Laydai: “the lessons that make our lives work out”

Laydai has learned about respectful upbringing and about how to respond, in the best way possible, to the challenges imposed by the COVID-19 pandemic on the mental health and education of children.

Kenia Méndez Mederos
Laydai: “las enseñanzas que nos resuelven la vida”
Cortesía de la familia
10 October 2021

Laydai, a computer engineer and professor at the Havana University of Technology “José Antonio Echeverría” (CUJAE), has been a lot more than that during these months of pandemic: a mother, caregiver, teacher, and organizer of all sorts of games. Her apartment has had multiple functions as well: it is now a home, a park, a schoolyard, a school, a workplace, etc.

She and her husband Fernando care for their three children: 6-year-old Fernando is the son of both, 11-year-old Ian Carlos is Laydai’s son and 12-year-old María Fernanda is Fernando’s daughter. All five of them together have dealt with a possible positive diagnosis for COVID-19 and the isolation at the home of María Fernanda, with a nervous tic of the little one and with the new educational dynamics imposed by the pandemic.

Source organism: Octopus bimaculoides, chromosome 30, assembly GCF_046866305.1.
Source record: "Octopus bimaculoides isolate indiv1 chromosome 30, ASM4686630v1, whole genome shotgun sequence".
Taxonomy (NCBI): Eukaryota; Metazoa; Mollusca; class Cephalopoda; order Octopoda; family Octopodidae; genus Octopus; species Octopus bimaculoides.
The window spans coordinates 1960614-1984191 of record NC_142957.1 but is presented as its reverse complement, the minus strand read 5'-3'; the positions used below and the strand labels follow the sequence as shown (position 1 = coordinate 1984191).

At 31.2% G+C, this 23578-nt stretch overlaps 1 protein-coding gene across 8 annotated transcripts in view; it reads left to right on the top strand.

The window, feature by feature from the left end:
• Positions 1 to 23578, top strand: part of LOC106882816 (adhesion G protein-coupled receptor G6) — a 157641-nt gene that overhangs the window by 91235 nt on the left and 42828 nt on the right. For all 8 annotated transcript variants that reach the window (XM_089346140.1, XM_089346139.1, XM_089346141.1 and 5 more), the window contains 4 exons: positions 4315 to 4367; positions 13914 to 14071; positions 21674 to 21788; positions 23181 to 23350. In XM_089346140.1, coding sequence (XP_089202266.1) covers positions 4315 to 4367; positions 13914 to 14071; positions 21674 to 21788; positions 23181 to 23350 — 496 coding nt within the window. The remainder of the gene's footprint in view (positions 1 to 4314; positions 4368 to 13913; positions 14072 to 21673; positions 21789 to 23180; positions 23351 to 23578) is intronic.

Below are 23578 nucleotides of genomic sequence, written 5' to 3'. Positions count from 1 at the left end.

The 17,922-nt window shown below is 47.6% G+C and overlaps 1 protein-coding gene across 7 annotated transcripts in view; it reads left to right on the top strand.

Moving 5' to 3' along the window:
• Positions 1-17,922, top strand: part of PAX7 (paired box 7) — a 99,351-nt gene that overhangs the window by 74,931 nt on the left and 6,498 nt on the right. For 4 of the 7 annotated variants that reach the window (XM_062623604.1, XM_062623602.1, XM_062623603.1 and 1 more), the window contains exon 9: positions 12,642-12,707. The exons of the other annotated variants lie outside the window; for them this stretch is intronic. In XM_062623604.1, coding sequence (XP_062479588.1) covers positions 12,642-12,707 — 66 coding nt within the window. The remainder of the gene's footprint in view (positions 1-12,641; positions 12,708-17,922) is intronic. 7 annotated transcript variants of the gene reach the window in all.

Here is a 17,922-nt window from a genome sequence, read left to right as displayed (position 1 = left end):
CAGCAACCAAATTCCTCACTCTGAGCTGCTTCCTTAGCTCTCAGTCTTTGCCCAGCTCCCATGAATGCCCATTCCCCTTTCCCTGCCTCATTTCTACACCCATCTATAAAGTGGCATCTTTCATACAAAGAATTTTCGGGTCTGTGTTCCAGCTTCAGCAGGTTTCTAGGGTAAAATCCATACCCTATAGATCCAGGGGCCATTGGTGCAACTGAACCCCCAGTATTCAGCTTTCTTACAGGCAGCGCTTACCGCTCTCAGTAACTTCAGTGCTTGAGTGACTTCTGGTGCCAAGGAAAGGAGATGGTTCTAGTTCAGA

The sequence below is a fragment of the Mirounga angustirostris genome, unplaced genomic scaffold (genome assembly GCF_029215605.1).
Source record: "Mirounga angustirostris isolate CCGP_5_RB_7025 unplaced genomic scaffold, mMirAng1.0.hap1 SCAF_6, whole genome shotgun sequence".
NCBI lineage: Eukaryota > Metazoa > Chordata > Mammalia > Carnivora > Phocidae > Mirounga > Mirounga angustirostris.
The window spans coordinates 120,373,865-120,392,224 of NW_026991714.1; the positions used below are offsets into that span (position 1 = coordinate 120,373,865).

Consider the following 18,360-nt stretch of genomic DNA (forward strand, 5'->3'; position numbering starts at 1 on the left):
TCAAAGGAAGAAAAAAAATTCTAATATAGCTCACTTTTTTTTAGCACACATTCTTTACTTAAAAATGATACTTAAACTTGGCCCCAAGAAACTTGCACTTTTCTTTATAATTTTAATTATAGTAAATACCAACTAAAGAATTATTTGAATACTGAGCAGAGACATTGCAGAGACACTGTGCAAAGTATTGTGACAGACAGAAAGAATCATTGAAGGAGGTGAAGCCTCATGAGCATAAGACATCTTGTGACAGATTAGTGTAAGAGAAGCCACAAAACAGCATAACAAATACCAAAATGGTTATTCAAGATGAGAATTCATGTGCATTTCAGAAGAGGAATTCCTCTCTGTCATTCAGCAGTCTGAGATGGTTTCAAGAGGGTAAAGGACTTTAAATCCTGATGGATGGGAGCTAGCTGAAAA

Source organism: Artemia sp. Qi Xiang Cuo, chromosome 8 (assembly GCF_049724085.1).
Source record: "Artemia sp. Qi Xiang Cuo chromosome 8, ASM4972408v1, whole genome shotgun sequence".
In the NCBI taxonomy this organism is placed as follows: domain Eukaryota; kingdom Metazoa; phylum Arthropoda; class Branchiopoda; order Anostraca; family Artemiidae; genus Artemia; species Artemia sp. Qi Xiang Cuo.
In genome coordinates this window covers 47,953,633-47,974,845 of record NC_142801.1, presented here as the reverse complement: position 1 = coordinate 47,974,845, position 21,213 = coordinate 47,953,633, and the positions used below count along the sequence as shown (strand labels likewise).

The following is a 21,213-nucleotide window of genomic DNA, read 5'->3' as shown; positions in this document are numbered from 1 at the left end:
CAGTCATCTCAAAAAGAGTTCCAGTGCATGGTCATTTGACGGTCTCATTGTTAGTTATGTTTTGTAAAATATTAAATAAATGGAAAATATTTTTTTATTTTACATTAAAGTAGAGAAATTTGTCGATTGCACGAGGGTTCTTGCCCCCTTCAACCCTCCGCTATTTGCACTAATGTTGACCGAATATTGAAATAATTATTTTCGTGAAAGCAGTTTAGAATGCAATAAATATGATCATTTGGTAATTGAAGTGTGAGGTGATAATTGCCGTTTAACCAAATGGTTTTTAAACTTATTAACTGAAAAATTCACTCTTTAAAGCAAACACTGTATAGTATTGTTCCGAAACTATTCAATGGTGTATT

Along the way, they have learned a number of strategies to overcome the challenges, with the help of other parents and caregivers, and with the guidance of specialists from the Respectful Upbringing project. It’s an experience organized by the Cuban Society of Psychology and the Faculty of Psychology of the University of Havana, carried out with the support of the UNICEF Cuba Office.

The objective of the project is to promote participatory, respectful and violence-free education for children and adolescents. To that end, it offers accompaniment services and psychological assistance on virtual platforms. The specialized guidance has been focused, among other topics, on psychological development in the different stages of childhood, on child depression during the pandemic and on the self-care of people tasked with upbringing roles.

Waiting for a diagnosis

The wait for María Fernanda’s PCR result and her isolation in one of the house’s rooms was an experience that generated major stress for the family: